This exuberant vehicle will expand the thinking of those just beginning to comprehend clocks and calendars.

TIME IS A FLOWER

A series of thoughtful metaphors and diverse characters takes viewers through the manifold dimensions of time.

In how to (2013), Morstad playfully portrays concepts both invisible (the breeze, bravery) and discernible (washing socks). In this companion volume, she tackles time. Like a spiderweb, time is difficult to see; like cut hair, it disappears after growth. Minutes move slowly at school and speed by as a wave knocks over a sand castle. Morstad’s lyrical language is perfectly paced: “Time is a song. / Dancing you quick!” These lines are paired with three solitary figures in dresses, each superimposed on itself several times in variations of movement and tonality. Across the gutter, the text reads: “Or pulling you, / long and stretching, / slow and low, / to the sound of a cello.” Here a Black child is shown in an interlocking sequence of nine steps, each iteration contributing to a rainbow effect. Assorted colors (with a cheerful magenta playing a prominent role), sizes, and patterns create visual pleasure and make the abstract concrete, while solid, spacious backgrounds prompt contemplation. The spread showing that “Time is a sunbeam…” contrasts a sleeping cat in the warm shadows cast by plants at a sunlit window with the facing page’s black silhouettes and a repositioned animal absorbing changed light.

This exuberant vehicle will expand the thinking of those just beginning to comprehend clocks and calendars. (Picture book. 4-7)

Pub Date: Sept. 21, 2021

ISBN: 978-0-7352-6754-1

Page Count: 56

Publisher: Tundra Books

Review Posted Online: June 29, 2021

Kirkus Reviews Issue: July 15, 2021

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A good bet for the youngest bird-watchers.

MAMA BUILT A LITTLE NEST

Echoing the meter of “Mary Had a Little Lamb,” Ward uses catchy original rhymes to describe the variety of nests birds create.

Each sweet stanza is complemented by a factual, engaging description of the nesting habits of each bird. Some of the notes are intriguing, such as the fact that the hummingbird uses flexible spider web to construct its cup-shaped nest so the nest will stretch as the chicks grow. An especially endearing nesting behavior is that of the emperor penguin, who, with unbelievable patience, incubates the egg between his tummy and his feet for up to 60 days. The author clearly feels a mission to impart her extensive knowledge of birds and bird behavior to the very young, and she’s found an appealing and attractive way to accomplish this. The simple rhymes on the left page of each spread, written from the young bird’s perspective, will appeal to younger children, and the notes on the right-hand page of each spread provide more complex factual information that will help parents answer further questions and satisfy the curiosity of older children. Jenkins’ accomplished collage illustrations of common bird species—woodpecker, hummingbird, cowbird, emperor penguin, eagle, owl, wren—as well as exotics, such as flamingoes and hornbills, are characteristically naturalistic and accurate in detail.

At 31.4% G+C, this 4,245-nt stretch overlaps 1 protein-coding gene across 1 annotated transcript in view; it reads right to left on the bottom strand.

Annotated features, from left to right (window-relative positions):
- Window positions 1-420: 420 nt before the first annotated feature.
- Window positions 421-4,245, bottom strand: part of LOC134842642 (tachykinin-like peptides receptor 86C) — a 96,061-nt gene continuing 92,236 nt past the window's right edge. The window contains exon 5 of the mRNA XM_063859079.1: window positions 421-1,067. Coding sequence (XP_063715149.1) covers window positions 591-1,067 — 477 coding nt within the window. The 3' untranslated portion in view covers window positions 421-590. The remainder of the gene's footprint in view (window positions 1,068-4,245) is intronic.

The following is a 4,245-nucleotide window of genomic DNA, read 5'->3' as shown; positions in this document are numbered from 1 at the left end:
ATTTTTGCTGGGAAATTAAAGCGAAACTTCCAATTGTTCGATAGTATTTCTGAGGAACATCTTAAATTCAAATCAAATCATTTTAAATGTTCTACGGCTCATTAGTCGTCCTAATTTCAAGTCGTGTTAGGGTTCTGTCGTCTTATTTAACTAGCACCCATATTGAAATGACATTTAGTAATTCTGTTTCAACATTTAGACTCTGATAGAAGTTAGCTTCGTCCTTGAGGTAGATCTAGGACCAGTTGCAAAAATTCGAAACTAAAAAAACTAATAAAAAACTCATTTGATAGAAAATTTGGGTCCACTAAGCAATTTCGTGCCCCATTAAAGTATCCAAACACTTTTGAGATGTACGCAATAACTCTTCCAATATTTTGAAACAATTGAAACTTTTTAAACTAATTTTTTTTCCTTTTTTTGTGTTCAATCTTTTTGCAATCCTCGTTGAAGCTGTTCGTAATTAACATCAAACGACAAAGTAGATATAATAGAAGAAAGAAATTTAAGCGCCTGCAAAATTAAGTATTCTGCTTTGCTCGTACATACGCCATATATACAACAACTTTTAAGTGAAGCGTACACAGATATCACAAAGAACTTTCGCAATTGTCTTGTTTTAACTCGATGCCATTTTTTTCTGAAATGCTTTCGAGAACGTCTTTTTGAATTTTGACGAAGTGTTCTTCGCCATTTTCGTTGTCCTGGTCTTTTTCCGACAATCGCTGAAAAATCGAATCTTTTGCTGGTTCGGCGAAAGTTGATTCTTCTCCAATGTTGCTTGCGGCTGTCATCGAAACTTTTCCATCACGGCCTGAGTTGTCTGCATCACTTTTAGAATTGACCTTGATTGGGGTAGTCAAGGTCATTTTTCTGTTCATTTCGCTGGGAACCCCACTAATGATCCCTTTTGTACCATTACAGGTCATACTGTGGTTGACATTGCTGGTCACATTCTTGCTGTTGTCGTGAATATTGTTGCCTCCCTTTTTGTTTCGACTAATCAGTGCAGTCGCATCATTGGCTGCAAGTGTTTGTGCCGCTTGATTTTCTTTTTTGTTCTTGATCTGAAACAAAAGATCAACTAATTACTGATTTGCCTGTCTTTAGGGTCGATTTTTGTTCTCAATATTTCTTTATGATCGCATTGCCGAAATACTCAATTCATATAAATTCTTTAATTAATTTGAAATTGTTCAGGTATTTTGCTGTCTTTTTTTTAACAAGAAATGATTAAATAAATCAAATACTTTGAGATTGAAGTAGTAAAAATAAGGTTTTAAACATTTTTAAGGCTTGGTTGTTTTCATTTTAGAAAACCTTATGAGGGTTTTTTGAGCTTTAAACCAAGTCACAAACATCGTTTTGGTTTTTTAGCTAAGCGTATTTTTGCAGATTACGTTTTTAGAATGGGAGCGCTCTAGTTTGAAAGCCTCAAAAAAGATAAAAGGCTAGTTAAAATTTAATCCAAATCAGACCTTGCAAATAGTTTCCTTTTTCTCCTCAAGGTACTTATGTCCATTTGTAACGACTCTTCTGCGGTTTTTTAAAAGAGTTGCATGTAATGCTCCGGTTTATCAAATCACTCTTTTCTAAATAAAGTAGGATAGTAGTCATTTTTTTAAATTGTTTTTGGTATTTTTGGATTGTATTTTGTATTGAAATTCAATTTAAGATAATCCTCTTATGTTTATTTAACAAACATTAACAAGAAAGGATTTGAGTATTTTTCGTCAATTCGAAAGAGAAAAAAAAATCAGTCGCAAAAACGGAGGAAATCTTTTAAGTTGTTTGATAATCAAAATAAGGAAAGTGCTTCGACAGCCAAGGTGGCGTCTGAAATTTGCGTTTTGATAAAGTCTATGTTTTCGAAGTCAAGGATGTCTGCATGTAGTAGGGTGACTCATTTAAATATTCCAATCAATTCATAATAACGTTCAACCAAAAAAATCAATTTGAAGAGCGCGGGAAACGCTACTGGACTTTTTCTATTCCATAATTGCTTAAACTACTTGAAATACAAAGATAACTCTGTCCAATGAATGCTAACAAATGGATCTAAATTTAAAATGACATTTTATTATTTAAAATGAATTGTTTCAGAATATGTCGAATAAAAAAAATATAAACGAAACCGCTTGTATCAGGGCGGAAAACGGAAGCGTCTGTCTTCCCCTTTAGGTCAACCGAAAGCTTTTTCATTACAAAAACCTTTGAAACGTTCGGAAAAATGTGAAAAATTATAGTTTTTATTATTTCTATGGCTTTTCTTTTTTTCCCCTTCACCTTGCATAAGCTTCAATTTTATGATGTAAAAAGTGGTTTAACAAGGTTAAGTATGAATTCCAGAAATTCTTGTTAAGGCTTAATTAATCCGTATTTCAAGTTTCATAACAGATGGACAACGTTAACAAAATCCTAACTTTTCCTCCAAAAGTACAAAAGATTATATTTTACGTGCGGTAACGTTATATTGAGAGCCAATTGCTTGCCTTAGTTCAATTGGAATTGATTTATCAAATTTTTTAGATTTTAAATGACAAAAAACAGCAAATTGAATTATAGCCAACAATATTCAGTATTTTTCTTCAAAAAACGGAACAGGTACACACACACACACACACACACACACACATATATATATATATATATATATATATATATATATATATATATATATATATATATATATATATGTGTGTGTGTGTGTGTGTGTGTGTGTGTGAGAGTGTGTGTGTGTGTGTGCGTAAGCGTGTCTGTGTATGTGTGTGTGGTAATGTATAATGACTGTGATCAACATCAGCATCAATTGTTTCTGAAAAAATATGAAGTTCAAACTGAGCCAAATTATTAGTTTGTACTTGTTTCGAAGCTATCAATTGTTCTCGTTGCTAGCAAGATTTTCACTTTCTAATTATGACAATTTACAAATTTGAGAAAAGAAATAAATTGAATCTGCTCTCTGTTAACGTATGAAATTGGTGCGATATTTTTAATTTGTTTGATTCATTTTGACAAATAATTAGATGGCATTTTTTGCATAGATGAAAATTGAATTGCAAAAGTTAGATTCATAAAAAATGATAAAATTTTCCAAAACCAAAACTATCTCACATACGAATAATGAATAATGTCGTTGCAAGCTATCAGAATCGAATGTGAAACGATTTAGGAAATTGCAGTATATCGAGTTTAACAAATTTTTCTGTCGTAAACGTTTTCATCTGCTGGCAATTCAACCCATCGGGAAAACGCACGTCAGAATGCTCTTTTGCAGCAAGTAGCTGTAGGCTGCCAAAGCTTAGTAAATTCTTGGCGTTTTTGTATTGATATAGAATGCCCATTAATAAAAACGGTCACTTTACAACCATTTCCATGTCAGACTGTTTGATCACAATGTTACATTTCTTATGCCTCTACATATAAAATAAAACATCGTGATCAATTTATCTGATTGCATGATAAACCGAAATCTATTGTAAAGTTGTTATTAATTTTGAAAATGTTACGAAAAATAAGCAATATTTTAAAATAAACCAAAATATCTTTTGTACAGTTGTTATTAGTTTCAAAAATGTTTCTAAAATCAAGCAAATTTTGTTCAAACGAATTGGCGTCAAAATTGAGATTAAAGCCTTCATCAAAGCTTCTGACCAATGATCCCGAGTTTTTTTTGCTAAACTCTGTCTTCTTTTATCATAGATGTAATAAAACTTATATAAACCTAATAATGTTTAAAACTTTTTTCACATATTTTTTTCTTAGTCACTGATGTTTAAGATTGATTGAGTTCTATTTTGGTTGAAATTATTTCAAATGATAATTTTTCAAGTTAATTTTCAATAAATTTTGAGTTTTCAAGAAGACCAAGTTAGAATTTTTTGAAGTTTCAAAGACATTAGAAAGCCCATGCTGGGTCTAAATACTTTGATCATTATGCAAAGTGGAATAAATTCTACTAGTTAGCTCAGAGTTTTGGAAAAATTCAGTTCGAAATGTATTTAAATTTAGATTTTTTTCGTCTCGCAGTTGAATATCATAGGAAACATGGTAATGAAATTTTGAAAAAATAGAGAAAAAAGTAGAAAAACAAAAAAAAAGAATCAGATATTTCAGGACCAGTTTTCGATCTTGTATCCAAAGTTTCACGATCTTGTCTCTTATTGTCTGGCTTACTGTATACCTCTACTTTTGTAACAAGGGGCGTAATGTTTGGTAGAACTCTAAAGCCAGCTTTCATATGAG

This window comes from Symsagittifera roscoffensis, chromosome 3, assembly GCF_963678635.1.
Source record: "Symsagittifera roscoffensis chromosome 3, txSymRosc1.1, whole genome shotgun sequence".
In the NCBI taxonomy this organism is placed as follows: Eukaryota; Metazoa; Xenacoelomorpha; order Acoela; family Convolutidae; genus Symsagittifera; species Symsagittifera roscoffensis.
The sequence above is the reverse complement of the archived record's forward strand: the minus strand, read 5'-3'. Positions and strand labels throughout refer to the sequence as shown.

A good bet for the youngest bird-watchers.   (author’s note, further resources) (Informational picture book. 4-7)

Pub Date: March 18, 2014

ISBN: 978-1-4424-2116-5

Page Count: 40

Publisher: Beach Lane/Simon & Schuster

Review Posted Online: Jan. 4, 2014

Kirkus Reviews Issue: Jan. 15, 2014

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Between its autumn and field-trip themes and the fact that not many books start countdowns from 20, this may find its way to...

PUMPKIN COUNTDOWN

A class visits the pumpkin patch, giving readers a chance to count down from 20.

At the farm, Farmer Mixenmatch gives them the tour, which includes a petting zoo, an educational area, a corn maze and a tractor ride to the pumpkin patch. Holub’s text cleverly though not always successfully rhymes each child’s name within the line: “ ‘Eighteen kids get on our bus,’ says Russ. / ‘But someone’s late,’ says Kate. / ‘Wait for me!’ calls Kiri.” Pumpkins at the tops of pages contain the numerals that match the text, allowing readers to pair them with the orange-colored, spelled-out numbers. Some of the objects proffered to count are a bit of a stretch—“Guess sixteen things we’ll see,” count 14 cars that arrived at the farm before the bus—but Smith’s artwork keeps things easy to count, except for a challenging page that asks readers to search for 17 orange items (answers are at the bottom, upside down). Strangely, Holub includes one page with nothing to count—a sign marks “15 Pumpkin Street.” Charming, multicultural round-faced characters and lots of detail encourage readers to go back through the book scouring pages for the 16 things the kids guessed they might see. Endpapers featuring a smattering of pumpkin facts round out the text.

Between its autumn and field-trip themes and the fact that not many books start countdowns from 20, this may find its way to many library shelves. (Picture book. 4-7)

Pub Date: July 1, 2012

ISBN: 978-0-8075-6660-2

Page Count: 32

Publisher: Whitman

Review Posted Online: May 16, 2012

Kirkus Reviews Issue: June 1, 2012

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